The State of Unclaimed U.S. Music Royalties and Licenses
Here we share a presentation by Royalty Claim’s founder Dae Bogan at the recent MIRA Conference where he offered a preview of Royalty Claim’s currently in progress State of Unclaimed Royalties and Music Licenses in the United States to an audience of music industry executives as well as economists, sociologists, and researchers from around the world.
Guest post by Dae Bogan of Dae Bogan Music
Royalty Claim attended the Music Industry Research Association‘s first inaugural MIRA Conference at the UCLA Luskin Conference Center this week. Royalty Claim’s Founder and Chief Researcher, Dae Bogan, MIA, had the honor of presenting a preview of our in-progress The State of Unclaimed Royalties and Music Licenses in the United States report before an audience of economists, sociologists, and researchers from universities and institutions from around the world, as well as music industry executives representing firms such as Nielsen, Pandora, Universal Music Group, and Warner Music Entertainment.
For the first time, updated statistics regarding the filing of “address unknown” Section 115 NOIs on the US Copyright Office during the first half of 2017 was revealed. Insights included an overview of the organizations that have utilized the procedure, including Amazon, Google, Spotify, iHeart Communications, and Microsoft. However, those large music users were expected. Interesting inclusions to the list were The Recording Academy and the Christian music service, TheOverflow and interesting omissions from the list are platforms that boast millions of tracks — Apple and Tidal — but may not be reaching every independent rightsowner that may have compositions available on those platforms.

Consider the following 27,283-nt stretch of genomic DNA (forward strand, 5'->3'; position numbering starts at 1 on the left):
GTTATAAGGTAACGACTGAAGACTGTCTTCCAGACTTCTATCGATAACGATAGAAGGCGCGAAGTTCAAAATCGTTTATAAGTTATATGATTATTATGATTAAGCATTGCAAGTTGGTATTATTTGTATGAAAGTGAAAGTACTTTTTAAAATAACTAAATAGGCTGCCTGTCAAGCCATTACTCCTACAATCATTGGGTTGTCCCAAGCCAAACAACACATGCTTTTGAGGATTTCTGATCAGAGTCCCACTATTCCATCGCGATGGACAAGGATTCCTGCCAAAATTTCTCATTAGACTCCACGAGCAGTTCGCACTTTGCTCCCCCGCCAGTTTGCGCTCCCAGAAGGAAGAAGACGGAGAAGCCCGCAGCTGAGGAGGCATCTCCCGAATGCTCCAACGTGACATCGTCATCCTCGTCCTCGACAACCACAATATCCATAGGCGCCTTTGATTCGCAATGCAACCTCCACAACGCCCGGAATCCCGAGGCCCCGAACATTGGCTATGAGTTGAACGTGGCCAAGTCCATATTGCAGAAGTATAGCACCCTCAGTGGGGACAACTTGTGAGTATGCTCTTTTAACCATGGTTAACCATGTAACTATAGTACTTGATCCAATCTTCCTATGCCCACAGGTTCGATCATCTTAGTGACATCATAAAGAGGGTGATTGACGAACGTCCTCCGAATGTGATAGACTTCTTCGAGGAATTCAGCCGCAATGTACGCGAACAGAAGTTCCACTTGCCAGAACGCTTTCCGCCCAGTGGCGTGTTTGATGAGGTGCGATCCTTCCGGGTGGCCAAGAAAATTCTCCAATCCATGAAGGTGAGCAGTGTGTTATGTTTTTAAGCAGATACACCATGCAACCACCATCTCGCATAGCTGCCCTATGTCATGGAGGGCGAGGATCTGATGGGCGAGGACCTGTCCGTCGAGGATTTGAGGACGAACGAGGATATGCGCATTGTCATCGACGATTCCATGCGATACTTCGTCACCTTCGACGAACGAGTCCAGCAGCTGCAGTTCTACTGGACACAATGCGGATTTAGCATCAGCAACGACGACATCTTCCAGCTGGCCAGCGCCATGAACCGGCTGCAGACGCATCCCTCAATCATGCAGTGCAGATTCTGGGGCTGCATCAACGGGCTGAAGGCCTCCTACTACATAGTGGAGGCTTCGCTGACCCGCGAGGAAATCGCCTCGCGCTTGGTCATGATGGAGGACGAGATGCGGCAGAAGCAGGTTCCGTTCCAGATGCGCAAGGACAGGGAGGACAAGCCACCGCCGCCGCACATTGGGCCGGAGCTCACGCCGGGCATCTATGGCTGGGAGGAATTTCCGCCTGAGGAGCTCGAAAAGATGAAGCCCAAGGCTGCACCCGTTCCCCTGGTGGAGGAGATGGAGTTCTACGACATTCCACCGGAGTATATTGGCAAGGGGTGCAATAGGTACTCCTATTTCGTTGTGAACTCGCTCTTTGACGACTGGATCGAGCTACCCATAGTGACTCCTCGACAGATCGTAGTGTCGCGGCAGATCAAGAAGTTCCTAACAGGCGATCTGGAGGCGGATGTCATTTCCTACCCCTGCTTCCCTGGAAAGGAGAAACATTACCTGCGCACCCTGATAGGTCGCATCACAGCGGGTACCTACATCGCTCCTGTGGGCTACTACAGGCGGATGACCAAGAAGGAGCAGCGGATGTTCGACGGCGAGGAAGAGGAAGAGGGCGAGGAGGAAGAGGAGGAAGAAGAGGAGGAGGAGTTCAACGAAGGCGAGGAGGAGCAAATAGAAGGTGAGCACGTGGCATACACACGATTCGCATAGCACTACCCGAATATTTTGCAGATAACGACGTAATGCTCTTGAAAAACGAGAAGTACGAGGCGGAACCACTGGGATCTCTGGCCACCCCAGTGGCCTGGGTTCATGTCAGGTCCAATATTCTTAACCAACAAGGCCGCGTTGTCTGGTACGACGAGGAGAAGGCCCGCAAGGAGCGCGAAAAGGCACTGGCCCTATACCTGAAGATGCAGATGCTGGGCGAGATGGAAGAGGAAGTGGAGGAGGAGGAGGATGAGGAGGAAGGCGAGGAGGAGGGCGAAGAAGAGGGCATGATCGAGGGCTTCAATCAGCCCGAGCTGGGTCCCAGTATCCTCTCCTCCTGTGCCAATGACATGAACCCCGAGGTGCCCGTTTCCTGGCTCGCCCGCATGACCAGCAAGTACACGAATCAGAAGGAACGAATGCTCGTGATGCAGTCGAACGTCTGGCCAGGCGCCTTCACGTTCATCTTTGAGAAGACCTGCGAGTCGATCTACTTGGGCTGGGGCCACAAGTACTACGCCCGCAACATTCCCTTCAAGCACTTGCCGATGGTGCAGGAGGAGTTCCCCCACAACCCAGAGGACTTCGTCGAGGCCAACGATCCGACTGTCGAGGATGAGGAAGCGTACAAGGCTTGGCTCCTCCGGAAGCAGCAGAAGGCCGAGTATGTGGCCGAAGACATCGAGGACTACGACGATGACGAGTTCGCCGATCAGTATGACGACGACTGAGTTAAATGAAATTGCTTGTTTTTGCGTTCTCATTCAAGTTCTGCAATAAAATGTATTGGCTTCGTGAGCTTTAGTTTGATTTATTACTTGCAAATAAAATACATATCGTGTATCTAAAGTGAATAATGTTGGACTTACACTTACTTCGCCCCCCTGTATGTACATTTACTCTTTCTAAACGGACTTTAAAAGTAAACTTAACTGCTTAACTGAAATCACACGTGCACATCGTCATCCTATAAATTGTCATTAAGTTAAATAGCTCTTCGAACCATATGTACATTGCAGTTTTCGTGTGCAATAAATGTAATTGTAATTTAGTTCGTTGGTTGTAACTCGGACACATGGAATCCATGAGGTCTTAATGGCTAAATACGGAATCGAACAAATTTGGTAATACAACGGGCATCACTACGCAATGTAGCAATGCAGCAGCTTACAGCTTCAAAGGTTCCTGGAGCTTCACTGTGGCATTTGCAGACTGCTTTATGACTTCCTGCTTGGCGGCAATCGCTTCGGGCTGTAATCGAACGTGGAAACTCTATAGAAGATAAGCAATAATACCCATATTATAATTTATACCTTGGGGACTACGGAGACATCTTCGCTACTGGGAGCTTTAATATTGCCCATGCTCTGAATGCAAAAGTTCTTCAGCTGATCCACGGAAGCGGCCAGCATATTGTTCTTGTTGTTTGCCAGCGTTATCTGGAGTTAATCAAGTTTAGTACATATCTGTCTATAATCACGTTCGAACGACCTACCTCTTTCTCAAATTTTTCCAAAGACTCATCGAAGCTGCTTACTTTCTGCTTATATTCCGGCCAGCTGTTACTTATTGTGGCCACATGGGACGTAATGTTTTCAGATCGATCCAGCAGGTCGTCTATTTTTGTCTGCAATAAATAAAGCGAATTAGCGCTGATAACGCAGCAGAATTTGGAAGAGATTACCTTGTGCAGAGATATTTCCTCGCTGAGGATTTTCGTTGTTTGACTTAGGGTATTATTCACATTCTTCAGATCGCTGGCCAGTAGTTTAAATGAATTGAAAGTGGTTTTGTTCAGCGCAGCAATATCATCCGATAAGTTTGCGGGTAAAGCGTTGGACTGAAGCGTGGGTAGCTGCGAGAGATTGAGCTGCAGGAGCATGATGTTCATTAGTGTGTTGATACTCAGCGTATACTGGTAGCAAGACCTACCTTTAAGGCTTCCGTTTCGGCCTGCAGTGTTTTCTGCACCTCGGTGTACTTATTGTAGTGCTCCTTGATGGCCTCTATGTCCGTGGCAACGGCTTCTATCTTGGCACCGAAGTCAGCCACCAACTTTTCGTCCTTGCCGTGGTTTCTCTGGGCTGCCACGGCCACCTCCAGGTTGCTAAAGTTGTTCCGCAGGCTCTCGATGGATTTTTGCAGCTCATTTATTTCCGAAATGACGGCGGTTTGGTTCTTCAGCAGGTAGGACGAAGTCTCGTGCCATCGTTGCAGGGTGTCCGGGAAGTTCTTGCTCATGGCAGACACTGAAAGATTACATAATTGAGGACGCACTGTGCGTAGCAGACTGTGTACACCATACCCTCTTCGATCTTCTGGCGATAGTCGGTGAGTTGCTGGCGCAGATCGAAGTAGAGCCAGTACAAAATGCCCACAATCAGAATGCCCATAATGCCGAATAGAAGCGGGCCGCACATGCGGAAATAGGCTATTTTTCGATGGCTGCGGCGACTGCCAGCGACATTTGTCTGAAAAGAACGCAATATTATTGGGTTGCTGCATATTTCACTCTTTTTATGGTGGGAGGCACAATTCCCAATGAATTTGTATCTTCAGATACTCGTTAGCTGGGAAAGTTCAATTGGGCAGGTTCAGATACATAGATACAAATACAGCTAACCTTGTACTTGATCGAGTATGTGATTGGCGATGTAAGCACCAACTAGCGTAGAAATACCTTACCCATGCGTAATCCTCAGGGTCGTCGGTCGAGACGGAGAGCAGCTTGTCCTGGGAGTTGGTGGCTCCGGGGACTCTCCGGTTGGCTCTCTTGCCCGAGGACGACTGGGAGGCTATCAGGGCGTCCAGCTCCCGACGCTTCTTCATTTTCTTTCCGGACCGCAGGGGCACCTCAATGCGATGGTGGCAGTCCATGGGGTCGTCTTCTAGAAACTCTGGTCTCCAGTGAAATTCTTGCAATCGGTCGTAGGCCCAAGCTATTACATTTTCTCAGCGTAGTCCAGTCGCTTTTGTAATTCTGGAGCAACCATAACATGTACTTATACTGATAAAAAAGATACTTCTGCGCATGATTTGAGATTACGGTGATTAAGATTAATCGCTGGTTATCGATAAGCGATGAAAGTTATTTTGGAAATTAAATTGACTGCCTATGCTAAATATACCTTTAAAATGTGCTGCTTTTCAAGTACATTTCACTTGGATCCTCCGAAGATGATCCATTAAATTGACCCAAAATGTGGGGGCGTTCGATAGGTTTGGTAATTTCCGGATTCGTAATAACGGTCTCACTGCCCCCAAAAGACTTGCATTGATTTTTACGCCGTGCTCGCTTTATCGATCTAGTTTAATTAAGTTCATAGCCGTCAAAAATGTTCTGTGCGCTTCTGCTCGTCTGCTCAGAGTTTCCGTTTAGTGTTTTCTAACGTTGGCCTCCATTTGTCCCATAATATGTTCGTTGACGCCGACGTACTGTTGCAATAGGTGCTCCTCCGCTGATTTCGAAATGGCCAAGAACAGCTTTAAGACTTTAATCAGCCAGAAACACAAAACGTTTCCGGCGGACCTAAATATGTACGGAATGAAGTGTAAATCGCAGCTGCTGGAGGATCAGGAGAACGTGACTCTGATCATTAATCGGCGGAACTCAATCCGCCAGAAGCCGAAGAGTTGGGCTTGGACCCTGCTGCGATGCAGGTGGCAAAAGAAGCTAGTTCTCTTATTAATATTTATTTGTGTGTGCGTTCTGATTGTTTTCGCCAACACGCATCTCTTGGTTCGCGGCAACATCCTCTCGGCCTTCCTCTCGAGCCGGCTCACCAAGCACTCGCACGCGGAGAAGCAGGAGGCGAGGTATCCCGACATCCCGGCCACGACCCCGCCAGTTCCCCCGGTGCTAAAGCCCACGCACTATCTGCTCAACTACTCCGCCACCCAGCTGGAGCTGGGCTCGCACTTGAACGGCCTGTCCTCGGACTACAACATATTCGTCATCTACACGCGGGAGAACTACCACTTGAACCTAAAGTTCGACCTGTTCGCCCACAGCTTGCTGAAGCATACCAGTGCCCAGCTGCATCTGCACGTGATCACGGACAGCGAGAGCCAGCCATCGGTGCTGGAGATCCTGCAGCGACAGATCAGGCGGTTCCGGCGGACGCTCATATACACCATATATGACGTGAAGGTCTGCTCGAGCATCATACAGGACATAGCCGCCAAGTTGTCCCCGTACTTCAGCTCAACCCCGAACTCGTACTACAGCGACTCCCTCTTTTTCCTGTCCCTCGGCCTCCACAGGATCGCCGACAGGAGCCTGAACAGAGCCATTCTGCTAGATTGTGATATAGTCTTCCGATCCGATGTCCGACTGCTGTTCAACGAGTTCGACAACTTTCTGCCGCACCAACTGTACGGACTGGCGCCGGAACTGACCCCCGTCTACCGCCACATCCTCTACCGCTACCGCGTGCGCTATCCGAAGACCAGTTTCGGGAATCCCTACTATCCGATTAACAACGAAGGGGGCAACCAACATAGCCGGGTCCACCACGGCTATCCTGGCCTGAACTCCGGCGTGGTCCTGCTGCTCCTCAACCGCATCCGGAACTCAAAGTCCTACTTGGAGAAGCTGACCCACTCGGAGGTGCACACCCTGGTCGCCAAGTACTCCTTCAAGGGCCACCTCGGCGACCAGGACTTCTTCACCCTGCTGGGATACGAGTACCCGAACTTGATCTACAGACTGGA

The presentation also discussed the nature and causes of so-called “Black Box royalties”. A black box is an escrow fund in which music royalties are held due to an organization’s inability to attribute the royalties earned to the appropriate payee. Examples were given, including unattributed advances from DSPs to music companies, the US’s limitations on sound recording rights, and other issues.
The presentation concluded with a video demo of the Royalty Claim Platform, which received positive reviews from conference attendees. The full presentation is here.